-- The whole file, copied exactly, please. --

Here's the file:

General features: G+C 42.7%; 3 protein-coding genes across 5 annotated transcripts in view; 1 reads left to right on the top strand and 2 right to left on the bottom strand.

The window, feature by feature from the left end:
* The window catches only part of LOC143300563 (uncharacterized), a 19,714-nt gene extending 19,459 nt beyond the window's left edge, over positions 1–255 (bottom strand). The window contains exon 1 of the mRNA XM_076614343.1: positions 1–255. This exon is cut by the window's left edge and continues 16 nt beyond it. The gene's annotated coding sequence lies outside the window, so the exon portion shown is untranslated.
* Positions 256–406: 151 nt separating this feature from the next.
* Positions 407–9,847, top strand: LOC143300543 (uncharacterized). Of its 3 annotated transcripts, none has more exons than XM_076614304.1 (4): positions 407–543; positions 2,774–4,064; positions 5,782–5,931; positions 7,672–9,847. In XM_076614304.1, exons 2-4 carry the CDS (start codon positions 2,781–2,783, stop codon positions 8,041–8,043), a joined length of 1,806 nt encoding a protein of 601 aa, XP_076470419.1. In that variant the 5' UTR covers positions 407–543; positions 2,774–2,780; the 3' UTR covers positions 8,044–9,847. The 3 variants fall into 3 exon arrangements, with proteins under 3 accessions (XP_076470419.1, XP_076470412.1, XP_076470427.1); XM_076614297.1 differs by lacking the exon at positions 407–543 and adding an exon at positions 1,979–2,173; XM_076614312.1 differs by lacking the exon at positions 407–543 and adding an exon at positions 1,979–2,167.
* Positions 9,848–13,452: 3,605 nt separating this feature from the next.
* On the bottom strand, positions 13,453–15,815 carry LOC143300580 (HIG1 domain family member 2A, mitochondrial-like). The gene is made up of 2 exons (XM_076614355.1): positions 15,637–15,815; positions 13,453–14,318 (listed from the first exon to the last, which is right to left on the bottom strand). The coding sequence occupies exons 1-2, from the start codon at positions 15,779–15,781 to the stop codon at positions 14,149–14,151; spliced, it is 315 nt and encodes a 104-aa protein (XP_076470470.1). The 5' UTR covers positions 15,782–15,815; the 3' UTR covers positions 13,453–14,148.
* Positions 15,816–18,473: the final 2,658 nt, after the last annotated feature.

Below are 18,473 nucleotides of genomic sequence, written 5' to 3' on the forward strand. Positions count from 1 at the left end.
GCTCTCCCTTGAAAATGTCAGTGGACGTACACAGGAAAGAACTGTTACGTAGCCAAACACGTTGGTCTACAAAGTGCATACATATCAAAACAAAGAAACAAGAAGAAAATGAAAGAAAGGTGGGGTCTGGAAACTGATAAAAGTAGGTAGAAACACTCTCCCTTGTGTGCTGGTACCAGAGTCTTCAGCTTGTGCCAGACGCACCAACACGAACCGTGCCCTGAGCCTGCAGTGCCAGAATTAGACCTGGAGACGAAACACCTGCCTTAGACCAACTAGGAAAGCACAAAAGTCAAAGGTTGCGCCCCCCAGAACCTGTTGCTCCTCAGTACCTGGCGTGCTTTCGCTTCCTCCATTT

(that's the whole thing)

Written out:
General features: G+C 42.7%; 3 protein-coding genes across 5 annotated transcripts in view; 1 reads left to right on the top strand and 2 right to left on the bottom strand.

The window, feature by feature from the left end:
* The window catches only part of LOC143300563 (uncharacterized), a 19,714-nt gene extending 19,459 nt beyond the window's left edge, over positions 1–255 (bottom strand). The window contains exon 1 of the mRNA XM_076614343.1: positions 1–255. This exon is cut by the window's left edge and continues 16 nt beyond it. The gene's annotated coding sequence lies outside the window, so the exon portion shown is untranslated.
* Positions 256–406: 151 nt separating this feature from the next.
* Positions 407–9,847, top strand: LOC143300543 (uncharacterized). Of its 3 annotated transcripts, none has more exons than XM_076614304.1 (4): positions 407–543; positions 2,774–4,064; positions 5,782–5,931; positions 7,672–9,847. In XM_076614304.1, exons 2-4 carry the CDS (start codon positions 2,781–2,783, stop codon positions 8,041–8,043), a joined length of 1,806 nt encoding a protein of 601 aa, XP_076470419.1. In that variant the 5' UTR covers positions 407–543; positions 2,774–2,780; the 3' UTR covers positions 8,044–9,847. The 3 variants fall into 3 exon arrangements, with proteins under 3 accessions (XP_076470419.1, XP_076470412.1, XP_076470427.1); XM_076614297.1 differs by lacking the exon at positions 407–543 and adding an exon at positions 1,979–2,173; XM_076614312.1 differs by lacking the exon at positions 407–543 and adding an exon at positions 1,979–2,167.
* Positions 9,848–13,452: 3,605 nt separating this feature from the next.
* On the bottom strand, positions 13,453–15,815 carry LOC143300580 (HIG1 domain family member 2A, mitochondrial-like). The gene is made up of 2 exons (XM_076614355.1): positions 15,637–15,815; positions 13,453–14,318 (listed from the first exon to the last, which is right to left on the bottom strand). The coding sequence occupies exons 1-2, from the start codon at positions 15,779–15,781 to the stop codon at positions 14,149–14,151; spliced, it is 315 nt and encodes a 104-aa protein (XP_076470470.1). The 5' UTR covers positions 15,782–15,815; the 3' UTR covers positions 13,453–14,148.
* Positions 15,816–18,473: the final 2,658 nt, after the last annotated feature.

Below are 18,473 nucleotides of genomic sequence, written 5' to 3' on the forward strand. Positions count from 1 at the left end.
GCTCTCCCTTGAAAATGTCAGTGGACGTACACAGGAAAGAACTGTTACGTAGCCAAACACGTTGGTCTACAAAGTGCATACATATCAAAACAAAGAAACAAGAAGAAAATGAAAGAAAGGTGGGGTCTGGAAACTGATAAAAGTAGGTAGAAACACTCTCCCTTGTGTGCTGGTACCAGAGTCTTCAGCTTGTGCCAGACGCACCAACACGAACCGTGCCCTGAGCCTGCAGTGCCAGAATTAGACCTGGAGACGAAACACCTGCCTTAGACCAACTAGGAAAGCACAAAAGTCAAAGGTTGCGCCCCCCAGAACCTGTTGCTCCTCAGTACCTGGCGTGCTTTCGCTTCCTCCATTT